Daily file photo by Brian Meng
To commemorate the tumultuous year 2020 for future generations, the Evanston History Center is recording the city’s history with a time capsule to be opened on Jan. 1, 2031.
The vision for the project, according to EHC executive director Eden Juron Pearlman, is to keep the community excited by having the time capsule on display at the Charles Gates Dawes House with a sign saying “to be opened in 2031.”
Additionally, there will be a temporary exhibit at the museum showcasing some of the quintessential artifacts that embody the 2020 experience. One of Pearlman’s favorite submissions was a Christmas ornament of Santa Claus wearing a mask.
Pearlman said the EHC hopes to involve young people in the project by advertising on social media and through local schools.
“Probably for the first time in a very long time, teens feel as if they’re really part of something,” Pearlman said. “For young people it might be kind of hard to understand that history is today, and what we do today impacts tomorrow.”
The museum has already begun receiving artifact submissions from Evanston residents and will have their next collection time from 3-5 p.m. on Jan. 26. It is free to participate, but EHC recommends a $10 donation to help cover the project cost.
For lifelong Evanston resident Kristin Brown, her capsule submission reflects the community support that allowed her to persevere through an extremely difficult year.
“My husband had a really bad case of COVID in Glenbrook Hospital for eight weeks, and then inpatient rehab for a month, and then in outpatient rehab full time for 10 weeks,” Brown said. “We almost lost him twice, but we didn’t. He completely beat the odds.”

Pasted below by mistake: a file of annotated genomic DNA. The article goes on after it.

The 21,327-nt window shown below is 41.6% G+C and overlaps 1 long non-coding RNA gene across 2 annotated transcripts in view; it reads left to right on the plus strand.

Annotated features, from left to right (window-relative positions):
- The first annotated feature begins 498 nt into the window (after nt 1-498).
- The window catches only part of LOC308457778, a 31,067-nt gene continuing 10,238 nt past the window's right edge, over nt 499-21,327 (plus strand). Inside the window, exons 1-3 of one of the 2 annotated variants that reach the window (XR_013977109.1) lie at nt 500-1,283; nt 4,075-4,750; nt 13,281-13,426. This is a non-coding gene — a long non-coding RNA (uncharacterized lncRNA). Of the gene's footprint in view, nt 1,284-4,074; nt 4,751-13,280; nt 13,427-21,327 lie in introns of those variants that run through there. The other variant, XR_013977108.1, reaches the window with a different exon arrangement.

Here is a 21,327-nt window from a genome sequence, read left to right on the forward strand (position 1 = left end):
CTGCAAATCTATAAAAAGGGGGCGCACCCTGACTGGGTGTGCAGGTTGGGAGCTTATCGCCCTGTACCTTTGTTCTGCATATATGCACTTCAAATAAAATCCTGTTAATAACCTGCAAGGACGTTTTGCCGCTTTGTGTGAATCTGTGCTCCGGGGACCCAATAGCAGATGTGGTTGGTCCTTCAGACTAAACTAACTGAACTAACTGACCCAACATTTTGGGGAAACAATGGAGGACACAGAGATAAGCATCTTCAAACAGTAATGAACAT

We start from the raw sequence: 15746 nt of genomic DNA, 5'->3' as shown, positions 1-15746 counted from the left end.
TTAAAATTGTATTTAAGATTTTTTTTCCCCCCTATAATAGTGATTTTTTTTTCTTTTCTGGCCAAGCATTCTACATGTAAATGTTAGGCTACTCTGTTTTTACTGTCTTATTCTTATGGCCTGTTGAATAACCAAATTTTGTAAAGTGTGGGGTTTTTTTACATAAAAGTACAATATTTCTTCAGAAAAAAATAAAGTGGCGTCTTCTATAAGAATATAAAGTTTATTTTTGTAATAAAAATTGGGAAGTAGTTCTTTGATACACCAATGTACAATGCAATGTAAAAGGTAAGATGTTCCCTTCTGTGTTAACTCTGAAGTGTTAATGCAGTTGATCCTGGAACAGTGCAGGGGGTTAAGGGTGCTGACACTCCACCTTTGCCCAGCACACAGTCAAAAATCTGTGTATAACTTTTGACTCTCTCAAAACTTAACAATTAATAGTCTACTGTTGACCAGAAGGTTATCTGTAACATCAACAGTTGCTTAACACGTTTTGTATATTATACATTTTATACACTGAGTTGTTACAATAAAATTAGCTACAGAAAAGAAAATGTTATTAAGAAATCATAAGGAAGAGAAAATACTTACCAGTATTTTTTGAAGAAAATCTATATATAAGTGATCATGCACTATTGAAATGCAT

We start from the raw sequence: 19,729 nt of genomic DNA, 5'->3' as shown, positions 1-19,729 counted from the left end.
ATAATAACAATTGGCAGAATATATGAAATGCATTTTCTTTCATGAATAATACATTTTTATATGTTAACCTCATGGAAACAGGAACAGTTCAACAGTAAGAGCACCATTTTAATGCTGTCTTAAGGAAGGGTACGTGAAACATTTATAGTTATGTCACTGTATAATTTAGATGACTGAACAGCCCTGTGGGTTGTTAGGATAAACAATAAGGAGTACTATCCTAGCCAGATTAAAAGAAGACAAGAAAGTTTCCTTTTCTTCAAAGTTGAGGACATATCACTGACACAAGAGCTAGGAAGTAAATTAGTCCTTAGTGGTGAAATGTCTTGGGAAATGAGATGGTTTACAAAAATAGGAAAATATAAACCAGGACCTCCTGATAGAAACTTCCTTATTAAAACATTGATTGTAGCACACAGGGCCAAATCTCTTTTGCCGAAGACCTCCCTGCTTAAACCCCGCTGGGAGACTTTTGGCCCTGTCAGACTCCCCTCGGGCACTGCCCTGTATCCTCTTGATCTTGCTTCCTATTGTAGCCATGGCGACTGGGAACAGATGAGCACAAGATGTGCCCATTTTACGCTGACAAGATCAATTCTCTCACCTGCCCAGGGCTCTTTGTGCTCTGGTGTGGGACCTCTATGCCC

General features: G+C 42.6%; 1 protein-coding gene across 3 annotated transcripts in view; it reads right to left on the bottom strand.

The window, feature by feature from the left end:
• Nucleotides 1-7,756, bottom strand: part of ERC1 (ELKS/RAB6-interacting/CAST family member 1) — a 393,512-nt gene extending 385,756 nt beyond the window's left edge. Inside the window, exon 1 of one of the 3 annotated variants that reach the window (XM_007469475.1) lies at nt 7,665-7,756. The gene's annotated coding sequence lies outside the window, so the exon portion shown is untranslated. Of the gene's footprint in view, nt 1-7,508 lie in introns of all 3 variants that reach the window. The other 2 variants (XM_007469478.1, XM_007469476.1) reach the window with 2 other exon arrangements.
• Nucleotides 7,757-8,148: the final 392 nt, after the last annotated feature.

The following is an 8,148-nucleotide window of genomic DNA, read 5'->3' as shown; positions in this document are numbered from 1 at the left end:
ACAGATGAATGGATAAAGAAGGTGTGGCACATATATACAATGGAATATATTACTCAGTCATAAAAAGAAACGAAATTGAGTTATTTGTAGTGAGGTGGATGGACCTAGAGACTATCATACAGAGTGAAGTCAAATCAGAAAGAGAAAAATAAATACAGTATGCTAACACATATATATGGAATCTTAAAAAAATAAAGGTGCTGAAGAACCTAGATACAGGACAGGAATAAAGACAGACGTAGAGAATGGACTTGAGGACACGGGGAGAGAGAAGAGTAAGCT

During this scary time for her family, Brown said friends brought food, drinks, flowers and more to her front porch which she and her son came to call the “magic porch.”
Brown decided to create a cookbook with recipes for all the food that was dropped off at her house as both a remembrance of the “magic porch” days and a thank you for community support.
“It’s obviously an artifact (that’s) not just about us, but (also) about how neighbors and family all around Evanston and a little bit beyond contributed and supported us,” Brown said. “We have an amazing community and that really made all the difference.”
EHC Board Trustee Michael Sullivan, who chairs the time capsule project, said he hopes residents from a diversity of backgrounds will contribute.
“We live in history every day and if we can get a much wider diversity of the community and age groups engaged with this idea, we think it will benefit the institution and also make Evanston a richer place,” Sullivan said.
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— As history unfolds, Evanston History Center creates a record
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